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University of SC Shakes Up Fall Schedule to Get Ahead of Winter Wave; American Camp Association Releases Guidelines for Summer Camps; Update on Coronavirus Headlines Across the Country; Dr. Wasef Muzaffar Discusses Strongly Urging an Alabama School District to Cancel This Week's In-Person Graduations; Apple Rolls Out Temp Checks, Mandatory Masks as Stores Reopen. Aired 1:30-2p ET
Aired May 18, 2020 - 13:30 ET
THIS IS A RUSH TRANSCRIPT. THIS COPY MAY NOT BE IN ITS FINAL FORM AND MAY BE UPDATED.
BRIANNA KEILAR, CNN HOST: California health officials are tracing new criminal cases of cases to a Mother's Day church service. They say an elderly man in Mendocino County has tested positive. He was in contact with two other people in Lake County who also tested positive for the coronavirus.
And in Butte County, north of Sacramento, one person who attended a separate Mother's Day church service exposed 180 people to the virus. The person who tested positive found out the day after the church service. And now those who broke California's lockdown rules to attend the service are being told to quarantine.
One university is taking some major steps to ensure students remain safe during the pandemic. Leaders at the University of South Carolina are cancelling fall break for the 2020 academic year. And face-to-face instruction will conclude at Thanksgiving break.
Let's bring in CNN's Polo Sandoval. He's been following all of these developments.
So, Polo, students will start this semester on campus but they're going to end it at home. Explain this.
POLO SANDOVAL, CNN CORRESPONDENT: It boils down to two significant changes for the University of South Carolina and it's students.
One, there will be no fall break. And second, face-to-face interaction will end after Thanksgiving. I was provided this schedule by USC over the weekend and it shows what students and staff can expert. I'll show it to you.
Basically, what you have is classes will still be scheduled on October 15th and 16th, which is usually the fall break here, the end of the semester. At the same time, after the Thanksgiving break, there will no longer be any face-to-face instruction here. The main reason we are hearing from the university here is concerns
that some students and staffs may head home to Thanksgiving and possibly getting infected and return back to campus environment and then you have the risk of infection.
What you have is a major university in the United States now trying to get ahead of any potential in cases.
What we heard from the USC president, Bob Caslen, Brianna, is that he's fully aware of the concern and the disappointment for many students and staffs.
Many of them looking forward to that break in mid-October. Unfortunately, it is very difficult to look forward to that right now since the priority for this campus and what we are seeing across the country is the health and well-being of the students.
The question is, will we see a commencement in December. That's still yet to be determined.
KEILAR: And inquiring parents everywhere, Polo, many of them want to know about the new guidelines about summer camps. What's going on there?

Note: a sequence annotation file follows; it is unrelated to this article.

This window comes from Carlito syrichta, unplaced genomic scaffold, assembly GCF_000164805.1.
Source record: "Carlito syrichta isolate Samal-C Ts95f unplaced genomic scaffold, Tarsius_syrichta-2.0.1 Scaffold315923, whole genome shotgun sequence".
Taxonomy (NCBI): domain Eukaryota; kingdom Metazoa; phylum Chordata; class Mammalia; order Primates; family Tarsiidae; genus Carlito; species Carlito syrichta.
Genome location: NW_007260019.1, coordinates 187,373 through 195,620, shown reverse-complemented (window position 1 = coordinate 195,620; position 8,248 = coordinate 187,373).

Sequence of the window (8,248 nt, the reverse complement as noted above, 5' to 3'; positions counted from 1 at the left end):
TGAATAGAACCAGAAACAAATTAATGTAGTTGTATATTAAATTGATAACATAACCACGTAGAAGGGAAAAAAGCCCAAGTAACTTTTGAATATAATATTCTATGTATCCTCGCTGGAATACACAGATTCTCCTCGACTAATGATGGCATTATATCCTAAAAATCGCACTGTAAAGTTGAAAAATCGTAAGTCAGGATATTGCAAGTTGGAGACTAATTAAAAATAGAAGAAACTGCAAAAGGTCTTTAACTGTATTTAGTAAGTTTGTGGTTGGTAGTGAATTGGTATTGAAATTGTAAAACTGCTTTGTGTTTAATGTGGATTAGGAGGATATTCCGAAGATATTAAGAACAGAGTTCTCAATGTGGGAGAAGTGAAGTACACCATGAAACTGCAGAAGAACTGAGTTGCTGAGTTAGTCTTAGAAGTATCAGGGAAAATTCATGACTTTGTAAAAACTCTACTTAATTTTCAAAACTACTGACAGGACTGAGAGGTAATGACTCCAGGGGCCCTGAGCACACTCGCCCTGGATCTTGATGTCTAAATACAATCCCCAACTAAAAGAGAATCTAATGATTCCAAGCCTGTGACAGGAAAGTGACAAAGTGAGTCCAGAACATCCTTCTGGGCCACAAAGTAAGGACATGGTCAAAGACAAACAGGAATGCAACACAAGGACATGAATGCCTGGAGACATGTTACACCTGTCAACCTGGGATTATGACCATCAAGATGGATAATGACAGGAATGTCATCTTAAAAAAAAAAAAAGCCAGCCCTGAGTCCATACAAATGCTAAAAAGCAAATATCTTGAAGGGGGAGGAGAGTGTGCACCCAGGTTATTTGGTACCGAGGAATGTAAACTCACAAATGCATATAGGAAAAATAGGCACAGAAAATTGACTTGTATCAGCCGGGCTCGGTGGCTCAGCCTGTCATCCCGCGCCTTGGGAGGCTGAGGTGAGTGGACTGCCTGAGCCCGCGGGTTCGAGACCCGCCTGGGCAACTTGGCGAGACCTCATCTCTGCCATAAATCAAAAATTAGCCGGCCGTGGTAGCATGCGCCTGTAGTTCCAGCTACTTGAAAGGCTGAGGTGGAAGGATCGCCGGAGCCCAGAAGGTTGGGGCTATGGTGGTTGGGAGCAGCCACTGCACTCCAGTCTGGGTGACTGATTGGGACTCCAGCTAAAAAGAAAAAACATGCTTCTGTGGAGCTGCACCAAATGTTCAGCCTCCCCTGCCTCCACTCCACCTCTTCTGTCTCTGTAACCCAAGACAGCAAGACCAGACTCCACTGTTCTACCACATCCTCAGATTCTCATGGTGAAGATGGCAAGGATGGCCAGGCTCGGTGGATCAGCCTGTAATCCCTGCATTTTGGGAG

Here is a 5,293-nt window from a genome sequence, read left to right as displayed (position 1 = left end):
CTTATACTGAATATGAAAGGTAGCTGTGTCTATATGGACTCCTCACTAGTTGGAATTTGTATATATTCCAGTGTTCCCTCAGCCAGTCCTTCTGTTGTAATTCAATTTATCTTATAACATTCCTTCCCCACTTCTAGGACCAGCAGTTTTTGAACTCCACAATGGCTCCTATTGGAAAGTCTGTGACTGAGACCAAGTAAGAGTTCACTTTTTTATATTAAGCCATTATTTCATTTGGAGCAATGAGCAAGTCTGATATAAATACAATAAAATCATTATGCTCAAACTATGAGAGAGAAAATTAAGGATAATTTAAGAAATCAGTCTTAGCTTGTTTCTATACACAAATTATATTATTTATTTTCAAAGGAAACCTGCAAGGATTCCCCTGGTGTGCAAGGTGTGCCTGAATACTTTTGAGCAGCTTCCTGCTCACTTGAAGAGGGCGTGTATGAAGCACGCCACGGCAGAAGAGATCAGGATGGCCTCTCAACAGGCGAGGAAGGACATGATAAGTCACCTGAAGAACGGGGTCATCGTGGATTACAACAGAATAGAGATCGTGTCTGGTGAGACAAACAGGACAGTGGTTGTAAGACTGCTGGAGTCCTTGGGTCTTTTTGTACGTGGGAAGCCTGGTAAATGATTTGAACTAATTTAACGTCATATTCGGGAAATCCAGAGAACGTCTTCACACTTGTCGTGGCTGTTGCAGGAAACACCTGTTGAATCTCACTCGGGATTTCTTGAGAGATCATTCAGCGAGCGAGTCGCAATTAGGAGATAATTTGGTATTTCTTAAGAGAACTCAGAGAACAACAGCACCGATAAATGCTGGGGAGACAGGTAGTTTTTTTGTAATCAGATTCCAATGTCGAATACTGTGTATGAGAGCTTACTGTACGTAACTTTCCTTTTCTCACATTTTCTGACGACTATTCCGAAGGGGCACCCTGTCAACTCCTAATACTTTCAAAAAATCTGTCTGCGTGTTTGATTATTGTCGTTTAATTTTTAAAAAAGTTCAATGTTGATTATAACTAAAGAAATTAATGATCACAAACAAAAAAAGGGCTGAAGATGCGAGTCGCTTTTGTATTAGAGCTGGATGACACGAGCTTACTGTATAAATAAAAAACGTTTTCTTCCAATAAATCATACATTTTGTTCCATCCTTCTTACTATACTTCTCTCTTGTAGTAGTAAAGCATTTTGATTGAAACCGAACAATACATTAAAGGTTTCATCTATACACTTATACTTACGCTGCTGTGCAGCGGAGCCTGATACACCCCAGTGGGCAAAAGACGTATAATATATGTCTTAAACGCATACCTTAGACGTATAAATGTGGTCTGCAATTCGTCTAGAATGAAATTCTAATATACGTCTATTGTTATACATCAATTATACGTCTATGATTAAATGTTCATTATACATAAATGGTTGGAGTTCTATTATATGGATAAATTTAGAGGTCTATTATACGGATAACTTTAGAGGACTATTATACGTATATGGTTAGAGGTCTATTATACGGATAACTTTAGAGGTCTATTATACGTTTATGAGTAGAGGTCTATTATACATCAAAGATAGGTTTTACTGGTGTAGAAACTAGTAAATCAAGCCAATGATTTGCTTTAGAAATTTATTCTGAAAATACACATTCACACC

SANDOVAL: These guidelines actually released by the American Camp Association of the United States. Take a look. This is something that is being provided to some of these facilities here that plan to open up this summer.
They have various steps to be recommended. The first one they have, dedicated staff members for each cabin. That did not change.
Restricted access to those cabins. Also, the sleeping areas. You can expect changes there. For example, sleepers will be positioned head to toe or vice versa. And also they say there should be physical barriers between sleeper.
The main guidance, Brianna, issued by the American Camp Association, the YMCA, these facilities should still ask themselves, should their facility be operating and do they have the proper measures in place and will there be constant monitoring.
It is very similar to recommendations that are being issues across the country that are entering those phases of reopening. Should they be open to begin with?
KEILAR: Very good question.
Polo, thank you for that.
As cases are rising in Michigan, automakers are reopening their factories for workers to return.
Plus, the TSA making new moves involving passengers at some airports. And alumni begging an Alabama school district to cancel this week's in-person graduations. I will be speaking live to one of them.
KEILAR: Some of the nation's biggest automakers are reopening their factories today. This means tens of thousands of assembly workers are back on the job. This is just one of the major developments unfolding in the U.S. today.
Here are more coronavirus headlines that we are following across the country.
VANESSA YURKEVICH, CNN BUSINESS & POLITICS CORRESPONDENT: I'm Vanessa Yurkevich, in New York. Nearly a hundred thousand U.S. autoworkers are headed back to the job today. That's after Ford, G.M. and Fiat- Chrysler shut down their plants for nearly two months due to COVID-19.
Work is going to look different for employees. They'll be required to get temperature checks. They'll be required to fill out a questionnaire. And they have to wear PPE all the time, except when they are eating.
This is a big test this week for U.S. automakers to see whether they can bring on more shifts and people back online and really start up production again.
This is all coming as, in April, there was a 50 percent decline in U.S. auto sales. So it remains to be seen whether or not the U.S. consumer is ready to buy cars again.
PETE MUNTEAN, CNN AVIATION CORRESPONDENT: I'm Pete Muntean, in Washington. We are following a lasting effect this pandemic can have on anybody that flies. One federal health official tells CNN that the Transportation Security Administration is considering a plan to take the temperatures of passengers as they pass through security.
Still few details, right now, even though one industry group has been calling for this.
An airline official tells me this will be hard for TSA to implement, even though one airline says it will experiment with this idea at the gate. Frontier says they'll turn passenger away if they have a fever higher than 100.4.
BRYNN GINGRAS, CNN NATIONAL CORRESPONDENT: I'm Brynn Gingras, in Hoboken, New Jersey. A gym in the southern part of the state opening its doors this morning going against the governor's stay-at-home orders.
The gym is open for its members. Everyone has to wear masks. And they're going to enforce social distancing. A co-owner of the gym told me over the phone that the opening is going great and they feel that they're just exercising their constitutional rights.
And even the police have not tried to shut them down. The police department didn't return our calls for comment.
New Jersey remains the second-hardest-hit state by the coronavirus with more than 10,000 deaths.